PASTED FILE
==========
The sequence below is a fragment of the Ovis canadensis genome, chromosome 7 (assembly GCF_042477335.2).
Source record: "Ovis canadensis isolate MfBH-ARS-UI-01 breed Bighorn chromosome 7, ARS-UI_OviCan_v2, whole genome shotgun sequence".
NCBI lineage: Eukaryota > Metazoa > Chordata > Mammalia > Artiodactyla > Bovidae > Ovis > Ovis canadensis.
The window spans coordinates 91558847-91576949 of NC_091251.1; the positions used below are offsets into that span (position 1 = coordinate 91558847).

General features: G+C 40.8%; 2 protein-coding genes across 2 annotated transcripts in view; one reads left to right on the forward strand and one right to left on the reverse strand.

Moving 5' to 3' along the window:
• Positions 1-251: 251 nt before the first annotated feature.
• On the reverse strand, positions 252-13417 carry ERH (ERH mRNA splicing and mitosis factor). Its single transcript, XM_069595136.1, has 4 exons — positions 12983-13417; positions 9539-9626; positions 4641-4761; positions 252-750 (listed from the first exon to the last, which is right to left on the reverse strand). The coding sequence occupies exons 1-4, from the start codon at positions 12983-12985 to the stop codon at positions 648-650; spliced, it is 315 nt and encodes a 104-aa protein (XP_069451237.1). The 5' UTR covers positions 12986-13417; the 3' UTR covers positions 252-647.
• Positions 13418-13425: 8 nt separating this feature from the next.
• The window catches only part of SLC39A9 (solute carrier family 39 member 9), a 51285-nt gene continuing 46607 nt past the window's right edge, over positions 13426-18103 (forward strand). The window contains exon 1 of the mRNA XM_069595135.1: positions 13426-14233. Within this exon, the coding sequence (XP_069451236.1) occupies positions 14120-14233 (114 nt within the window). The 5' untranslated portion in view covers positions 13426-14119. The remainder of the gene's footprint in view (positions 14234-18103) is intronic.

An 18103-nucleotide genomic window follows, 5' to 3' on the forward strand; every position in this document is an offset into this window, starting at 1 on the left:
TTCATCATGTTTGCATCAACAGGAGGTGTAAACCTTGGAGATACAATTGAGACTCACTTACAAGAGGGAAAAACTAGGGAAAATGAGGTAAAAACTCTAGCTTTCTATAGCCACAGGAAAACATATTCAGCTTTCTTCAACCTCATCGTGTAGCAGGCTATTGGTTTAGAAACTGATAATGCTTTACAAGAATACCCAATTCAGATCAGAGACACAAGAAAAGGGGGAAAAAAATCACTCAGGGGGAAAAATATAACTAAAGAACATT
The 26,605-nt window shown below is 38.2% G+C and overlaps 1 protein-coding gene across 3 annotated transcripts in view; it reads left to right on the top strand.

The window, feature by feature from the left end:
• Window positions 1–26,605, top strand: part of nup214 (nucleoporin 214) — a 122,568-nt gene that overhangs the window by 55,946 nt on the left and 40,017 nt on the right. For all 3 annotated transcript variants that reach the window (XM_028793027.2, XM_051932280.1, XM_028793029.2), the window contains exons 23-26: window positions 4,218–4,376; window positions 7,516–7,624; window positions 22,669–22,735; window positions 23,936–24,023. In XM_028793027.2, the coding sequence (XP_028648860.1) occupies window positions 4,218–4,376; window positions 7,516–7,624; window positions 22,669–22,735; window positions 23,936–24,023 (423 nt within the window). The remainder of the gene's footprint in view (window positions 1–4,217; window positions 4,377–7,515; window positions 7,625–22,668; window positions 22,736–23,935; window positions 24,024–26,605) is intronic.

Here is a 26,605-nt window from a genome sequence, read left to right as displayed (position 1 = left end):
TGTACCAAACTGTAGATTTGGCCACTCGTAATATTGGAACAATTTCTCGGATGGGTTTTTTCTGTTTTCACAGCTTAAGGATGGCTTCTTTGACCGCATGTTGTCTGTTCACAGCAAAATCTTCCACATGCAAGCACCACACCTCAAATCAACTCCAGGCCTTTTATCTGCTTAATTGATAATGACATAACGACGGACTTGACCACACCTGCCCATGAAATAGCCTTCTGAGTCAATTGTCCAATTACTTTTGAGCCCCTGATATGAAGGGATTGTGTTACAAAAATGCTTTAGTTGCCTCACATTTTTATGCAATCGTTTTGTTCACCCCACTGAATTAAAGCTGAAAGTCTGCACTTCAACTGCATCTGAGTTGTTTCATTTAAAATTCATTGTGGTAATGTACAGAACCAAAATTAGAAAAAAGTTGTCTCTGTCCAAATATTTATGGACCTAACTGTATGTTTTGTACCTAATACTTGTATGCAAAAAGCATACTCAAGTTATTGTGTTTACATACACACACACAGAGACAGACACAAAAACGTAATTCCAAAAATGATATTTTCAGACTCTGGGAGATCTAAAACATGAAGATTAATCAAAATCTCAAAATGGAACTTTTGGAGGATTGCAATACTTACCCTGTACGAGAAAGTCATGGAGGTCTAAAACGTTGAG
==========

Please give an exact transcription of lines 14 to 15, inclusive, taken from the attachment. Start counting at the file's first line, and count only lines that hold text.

The window, feature by feature from the left end:
• Window positions 1–26,605, top strand: part of nup214 (nucleoporin 214) — a 122,568-nt gene that overhangs the window by 55,946 nt on the left and 40,017 nt on the right. For all 3 annotated transcript variants that reach the window (XM_028793027.2, XM_051932280.1, XM_028793029.2), the window contains exons 23-26: window positions 4,218–4,376; window positions 7,516–7,624; window positions 22,669–22,735; window positions 23,936–24,023. In XM_028793027.2, the coding sequence (XP_028648860.1) occupies window positions 4,218–4,376; window positions 7,516–7,624; window positions 22,669–22,735; window positions 23,936–24,023 (423 nt within the window). The remainder of the gene's footprint in view (window positions 1–4,217; window positions 4,377–7,515; window positions 7,625–22,668; window positions 22,736–23,935; window positions 24,024–26,605) is intronic.